Toyota goes back to the future with plan for a manual gearshift
By Ginny Buckley - Motoring Correspondent
11th Apr 2022 | Reviews
One of the key attractions for many electric car buyers is the simplicity of the driving experience. No gears to stir, no clutch to pump, just a pedal to go and another to stop. Because electric motors deliver full power and torque from 0mph to 100+mph, most electric cars only need a single gear.
That hasn't stopped Toyota filing a patent application in the US for what is effectively a manual gear selector for an electric car. The move, which has baffled automotive engineers (especially in America where manual gearboxes are a rarity), could pave the way for a Toyota electric car with a fully functional manual gearshift.
Although the patent application paperwork looks a little complicated, what Toyota is planning appears to be a system that alters the torque (pulling power) of the electric motor. This would give the driver a similar feeling to that of an old-fashioned petrol engine where gear changes are needed to keep engine torque high.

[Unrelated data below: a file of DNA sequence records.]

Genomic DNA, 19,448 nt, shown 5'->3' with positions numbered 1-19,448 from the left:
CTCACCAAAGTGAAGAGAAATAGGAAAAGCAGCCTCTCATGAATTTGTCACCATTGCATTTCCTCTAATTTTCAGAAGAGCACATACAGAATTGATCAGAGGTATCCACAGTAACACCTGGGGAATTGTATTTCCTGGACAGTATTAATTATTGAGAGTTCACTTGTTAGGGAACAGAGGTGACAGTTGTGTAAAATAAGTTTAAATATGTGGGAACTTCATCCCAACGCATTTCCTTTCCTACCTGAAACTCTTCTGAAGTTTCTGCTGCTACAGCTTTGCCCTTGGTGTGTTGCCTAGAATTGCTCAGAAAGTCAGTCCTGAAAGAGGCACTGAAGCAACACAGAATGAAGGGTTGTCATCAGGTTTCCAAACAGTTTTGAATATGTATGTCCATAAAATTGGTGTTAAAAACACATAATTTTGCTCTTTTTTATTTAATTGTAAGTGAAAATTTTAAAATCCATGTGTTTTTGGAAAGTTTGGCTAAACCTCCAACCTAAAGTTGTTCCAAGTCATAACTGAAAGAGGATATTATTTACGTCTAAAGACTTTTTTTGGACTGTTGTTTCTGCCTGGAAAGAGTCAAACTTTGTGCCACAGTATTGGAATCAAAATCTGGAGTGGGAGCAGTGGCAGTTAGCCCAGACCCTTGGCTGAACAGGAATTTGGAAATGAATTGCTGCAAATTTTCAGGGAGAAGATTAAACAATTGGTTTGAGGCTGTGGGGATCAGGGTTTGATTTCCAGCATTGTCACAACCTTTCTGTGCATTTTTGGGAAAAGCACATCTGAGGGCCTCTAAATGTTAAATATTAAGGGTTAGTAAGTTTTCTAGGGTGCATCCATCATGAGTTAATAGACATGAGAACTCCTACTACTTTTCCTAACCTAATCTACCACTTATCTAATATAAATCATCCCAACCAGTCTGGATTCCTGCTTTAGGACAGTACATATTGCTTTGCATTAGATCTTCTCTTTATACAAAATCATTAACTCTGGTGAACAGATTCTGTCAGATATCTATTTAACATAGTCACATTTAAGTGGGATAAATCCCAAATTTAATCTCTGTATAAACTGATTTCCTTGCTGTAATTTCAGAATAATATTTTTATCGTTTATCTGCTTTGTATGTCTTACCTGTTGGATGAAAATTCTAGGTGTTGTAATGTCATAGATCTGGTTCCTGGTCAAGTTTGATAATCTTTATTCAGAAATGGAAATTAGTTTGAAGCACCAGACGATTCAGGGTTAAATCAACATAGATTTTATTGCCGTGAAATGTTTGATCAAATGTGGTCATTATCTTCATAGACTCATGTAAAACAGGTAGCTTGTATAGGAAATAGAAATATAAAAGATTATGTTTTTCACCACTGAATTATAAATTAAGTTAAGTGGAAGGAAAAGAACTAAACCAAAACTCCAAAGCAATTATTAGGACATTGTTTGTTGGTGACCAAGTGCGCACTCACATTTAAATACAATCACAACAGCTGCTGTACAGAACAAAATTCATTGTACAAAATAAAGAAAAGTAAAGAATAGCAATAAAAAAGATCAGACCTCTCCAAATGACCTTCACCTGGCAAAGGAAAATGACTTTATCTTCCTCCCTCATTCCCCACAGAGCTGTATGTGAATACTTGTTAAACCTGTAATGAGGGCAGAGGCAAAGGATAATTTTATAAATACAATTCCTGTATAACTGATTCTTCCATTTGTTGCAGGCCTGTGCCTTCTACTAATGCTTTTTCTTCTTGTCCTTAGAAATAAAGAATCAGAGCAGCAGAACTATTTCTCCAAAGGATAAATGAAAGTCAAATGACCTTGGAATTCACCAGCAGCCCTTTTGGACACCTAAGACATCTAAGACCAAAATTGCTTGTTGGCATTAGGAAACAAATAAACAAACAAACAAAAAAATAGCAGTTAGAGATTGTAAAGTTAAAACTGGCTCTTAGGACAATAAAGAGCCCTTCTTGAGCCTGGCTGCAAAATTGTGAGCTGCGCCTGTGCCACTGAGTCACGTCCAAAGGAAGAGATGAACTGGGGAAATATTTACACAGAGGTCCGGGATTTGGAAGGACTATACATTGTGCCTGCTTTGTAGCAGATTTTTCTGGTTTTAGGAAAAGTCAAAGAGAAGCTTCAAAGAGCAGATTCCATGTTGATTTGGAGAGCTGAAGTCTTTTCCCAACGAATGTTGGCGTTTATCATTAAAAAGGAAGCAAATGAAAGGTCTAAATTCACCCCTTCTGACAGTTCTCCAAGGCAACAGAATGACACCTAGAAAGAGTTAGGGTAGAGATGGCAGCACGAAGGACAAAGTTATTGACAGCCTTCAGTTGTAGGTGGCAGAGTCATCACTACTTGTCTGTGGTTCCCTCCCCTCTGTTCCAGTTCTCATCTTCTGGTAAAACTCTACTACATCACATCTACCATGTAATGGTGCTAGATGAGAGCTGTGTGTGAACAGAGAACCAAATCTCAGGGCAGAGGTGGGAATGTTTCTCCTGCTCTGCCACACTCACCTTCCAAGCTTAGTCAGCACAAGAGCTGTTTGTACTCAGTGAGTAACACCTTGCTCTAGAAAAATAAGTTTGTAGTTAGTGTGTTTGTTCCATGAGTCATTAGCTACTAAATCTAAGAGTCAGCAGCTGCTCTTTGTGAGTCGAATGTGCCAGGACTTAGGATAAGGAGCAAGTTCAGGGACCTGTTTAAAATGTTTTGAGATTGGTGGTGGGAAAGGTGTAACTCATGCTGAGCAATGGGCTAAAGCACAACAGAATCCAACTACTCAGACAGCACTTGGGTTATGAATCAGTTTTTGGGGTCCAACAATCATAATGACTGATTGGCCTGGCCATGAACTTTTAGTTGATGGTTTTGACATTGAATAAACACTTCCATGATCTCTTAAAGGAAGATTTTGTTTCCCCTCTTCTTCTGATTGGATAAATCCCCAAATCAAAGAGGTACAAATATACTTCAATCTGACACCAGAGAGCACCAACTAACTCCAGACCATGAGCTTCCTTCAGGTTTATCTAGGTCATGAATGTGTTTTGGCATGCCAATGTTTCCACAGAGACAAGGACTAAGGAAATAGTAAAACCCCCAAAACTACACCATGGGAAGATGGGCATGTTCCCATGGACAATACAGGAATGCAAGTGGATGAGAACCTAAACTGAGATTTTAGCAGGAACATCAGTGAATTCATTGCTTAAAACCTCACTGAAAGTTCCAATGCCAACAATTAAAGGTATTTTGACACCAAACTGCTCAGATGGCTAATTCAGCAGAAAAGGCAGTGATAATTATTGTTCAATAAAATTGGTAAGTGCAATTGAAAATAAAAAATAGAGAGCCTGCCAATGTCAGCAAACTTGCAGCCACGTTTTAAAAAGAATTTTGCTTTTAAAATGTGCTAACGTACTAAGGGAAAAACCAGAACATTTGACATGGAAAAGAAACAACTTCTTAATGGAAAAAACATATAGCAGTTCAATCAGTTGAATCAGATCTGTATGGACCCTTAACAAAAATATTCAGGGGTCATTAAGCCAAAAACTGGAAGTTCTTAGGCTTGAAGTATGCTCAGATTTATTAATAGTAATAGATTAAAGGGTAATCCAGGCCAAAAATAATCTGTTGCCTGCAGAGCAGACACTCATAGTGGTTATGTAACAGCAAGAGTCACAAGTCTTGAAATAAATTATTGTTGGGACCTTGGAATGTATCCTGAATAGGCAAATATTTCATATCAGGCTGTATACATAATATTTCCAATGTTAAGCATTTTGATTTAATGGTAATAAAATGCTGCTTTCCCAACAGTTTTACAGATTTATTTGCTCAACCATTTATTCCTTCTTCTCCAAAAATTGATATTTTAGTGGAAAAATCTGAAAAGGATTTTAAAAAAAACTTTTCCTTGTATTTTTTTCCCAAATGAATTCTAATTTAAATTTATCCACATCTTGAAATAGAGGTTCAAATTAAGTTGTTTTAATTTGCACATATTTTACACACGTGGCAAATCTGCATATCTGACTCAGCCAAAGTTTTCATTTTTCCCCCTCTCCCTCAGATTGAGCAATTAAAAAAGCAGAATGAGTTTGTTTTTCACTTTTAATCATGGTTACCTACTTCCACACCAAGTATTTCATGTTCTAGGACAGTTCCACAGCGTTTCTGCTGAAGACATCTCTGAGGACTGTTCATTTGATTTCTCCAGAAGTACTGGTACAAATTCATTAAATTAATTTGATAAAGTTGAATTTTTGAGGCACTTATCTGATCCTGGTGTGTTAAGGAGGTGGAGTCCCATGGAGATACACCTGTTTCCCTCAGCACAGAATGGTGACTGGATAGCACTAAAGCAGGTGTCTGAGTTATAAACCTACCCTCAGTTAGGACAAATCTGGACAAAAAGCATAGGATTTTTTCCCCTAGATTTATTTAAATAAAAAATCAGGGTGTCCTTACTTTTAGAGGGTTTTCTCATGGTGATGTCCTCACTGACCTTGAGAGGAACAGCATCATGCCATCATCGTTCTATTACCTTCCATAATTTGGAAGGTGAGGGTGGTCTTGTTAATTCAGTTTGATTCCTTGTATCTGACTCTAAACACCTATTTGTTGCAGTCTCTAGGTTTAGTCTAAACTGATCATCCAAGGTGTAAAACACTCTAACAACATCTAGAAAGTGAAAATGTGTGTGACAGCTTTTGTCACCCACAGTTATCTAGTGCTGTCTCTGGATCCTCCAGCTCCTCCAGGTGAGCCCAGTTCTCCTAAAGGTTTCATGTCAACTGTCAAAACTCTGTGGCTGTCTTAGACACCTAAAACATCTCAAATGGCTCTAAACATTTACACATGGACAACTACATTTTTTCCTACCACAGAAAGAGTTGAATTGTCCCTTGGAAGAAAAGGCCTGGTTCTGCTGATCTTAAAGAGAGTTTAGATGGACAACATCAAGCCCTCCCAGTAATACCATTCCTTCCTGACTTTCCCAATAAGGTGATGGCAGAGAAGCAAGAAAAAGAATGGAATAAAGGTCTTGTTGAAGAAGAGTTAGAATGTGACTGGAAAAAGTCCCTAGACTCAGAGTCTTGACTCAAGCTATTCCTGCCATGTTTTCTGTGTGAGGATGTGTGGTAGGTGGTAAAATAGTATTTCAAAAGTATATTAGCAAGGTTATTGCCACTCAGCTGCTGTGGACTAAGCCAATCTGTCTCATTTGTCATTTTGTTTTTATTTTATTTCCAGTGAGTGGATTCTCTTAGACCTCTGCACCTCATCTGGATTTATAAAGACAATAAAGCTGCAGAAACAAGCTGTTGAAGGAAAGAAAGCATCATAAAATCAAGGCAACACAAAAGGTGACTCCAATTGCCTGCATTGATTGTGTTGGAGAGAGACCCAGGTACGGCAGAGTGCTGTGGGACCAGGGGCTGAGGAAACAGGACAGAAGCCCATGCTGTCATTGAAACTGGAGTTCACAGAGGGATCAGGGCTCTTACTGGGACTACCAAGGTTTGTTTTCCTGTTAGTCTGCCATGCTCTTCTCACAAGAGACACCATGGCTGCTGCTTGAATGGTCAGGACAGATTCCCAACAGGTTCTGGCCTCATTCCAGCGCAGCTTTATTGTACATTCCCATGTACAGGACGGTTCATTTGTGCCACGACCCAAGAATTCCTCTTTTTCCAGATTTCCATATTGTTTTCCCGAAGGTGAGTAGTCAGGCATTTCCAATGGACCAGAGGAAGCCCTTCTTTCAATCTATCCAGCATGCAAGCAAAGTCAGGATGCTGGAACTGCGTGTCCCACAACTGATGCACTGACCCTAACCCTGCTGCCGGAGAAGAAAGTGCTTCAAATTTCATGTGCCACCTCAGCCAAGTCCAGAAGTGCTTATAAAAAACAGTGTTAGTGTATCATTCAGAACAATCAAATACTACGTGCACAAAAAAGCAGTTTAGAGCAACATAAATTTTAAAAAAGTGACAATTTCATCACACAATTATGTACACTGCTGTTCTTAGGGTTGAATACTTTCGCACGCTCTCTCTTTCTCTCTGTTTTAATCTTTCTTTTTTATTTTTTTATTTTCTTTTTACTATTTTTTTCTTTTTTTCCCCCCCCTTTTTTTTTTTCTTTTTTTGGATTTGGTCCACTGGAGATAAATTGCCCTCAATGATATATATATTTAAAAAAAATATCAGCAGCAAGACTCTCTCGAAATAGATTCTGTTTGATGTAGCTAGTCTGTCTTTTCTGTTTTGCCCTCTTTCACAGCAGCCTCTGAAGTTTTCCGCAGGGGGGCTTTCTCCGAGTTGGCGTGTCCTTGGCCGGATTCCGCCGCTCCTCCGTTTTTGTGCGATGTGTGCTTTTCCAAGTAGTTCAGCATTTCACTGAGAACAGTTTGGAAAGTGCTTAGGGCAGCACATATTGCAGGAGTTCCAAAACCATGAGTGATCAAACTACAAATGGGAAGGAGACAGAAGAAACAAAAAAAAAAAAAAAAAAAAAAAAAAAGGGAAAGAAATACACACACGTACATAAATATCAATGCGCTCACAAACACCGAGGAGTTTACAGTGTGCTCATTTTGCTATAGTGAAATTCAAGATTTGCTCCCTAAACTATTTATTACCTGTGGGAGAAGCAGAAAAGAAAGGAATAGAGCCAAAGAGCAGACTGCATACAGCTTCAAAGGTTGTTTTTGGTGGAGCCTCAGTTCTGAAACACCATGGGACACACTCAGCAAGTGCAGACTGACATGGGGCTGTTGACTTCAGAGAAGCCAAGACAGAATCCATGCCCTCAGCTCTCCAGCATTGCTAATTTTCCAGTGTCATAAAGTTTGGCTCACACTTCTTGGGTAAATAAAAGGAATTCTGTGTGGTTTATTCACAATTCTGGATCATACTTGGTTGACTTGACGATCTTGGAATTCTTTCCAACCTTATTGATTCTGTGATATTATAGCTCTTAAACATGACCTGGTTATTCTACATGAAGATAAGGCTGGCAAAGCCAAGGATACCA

The paperwork refers to a 'pseudo-clutch pedal' but as there is no physical coupling and uncoupling of the electric drive system as there is in an internal combustion car, it's not entirely clear what any press of the pedal will do.
Toyota has made no official announcement regarding its design, and given that carmakers file thousands of patents every year (the majority of which never see production), the chances of seeing an electric production car with a gearstick and clutch are slim. That said, Toyota president Akio Toyoda, is well known to be an enthusiastic driver with a love of traditional sports cars. Should the brand look to build a retro performance car for the electric age, a manual gearshift - albeit little more than a gimmick – could well be part of the plan.
The electric car with a manual gearbox isn't a unique however – the Chery New Energy eQ2 Driving School Version, which is only available in China, was created to allow learners to master clutch control while still driving in zero-emissions areas.
You can read more motoring advice from Ginny Buckley on the website: electrifying.com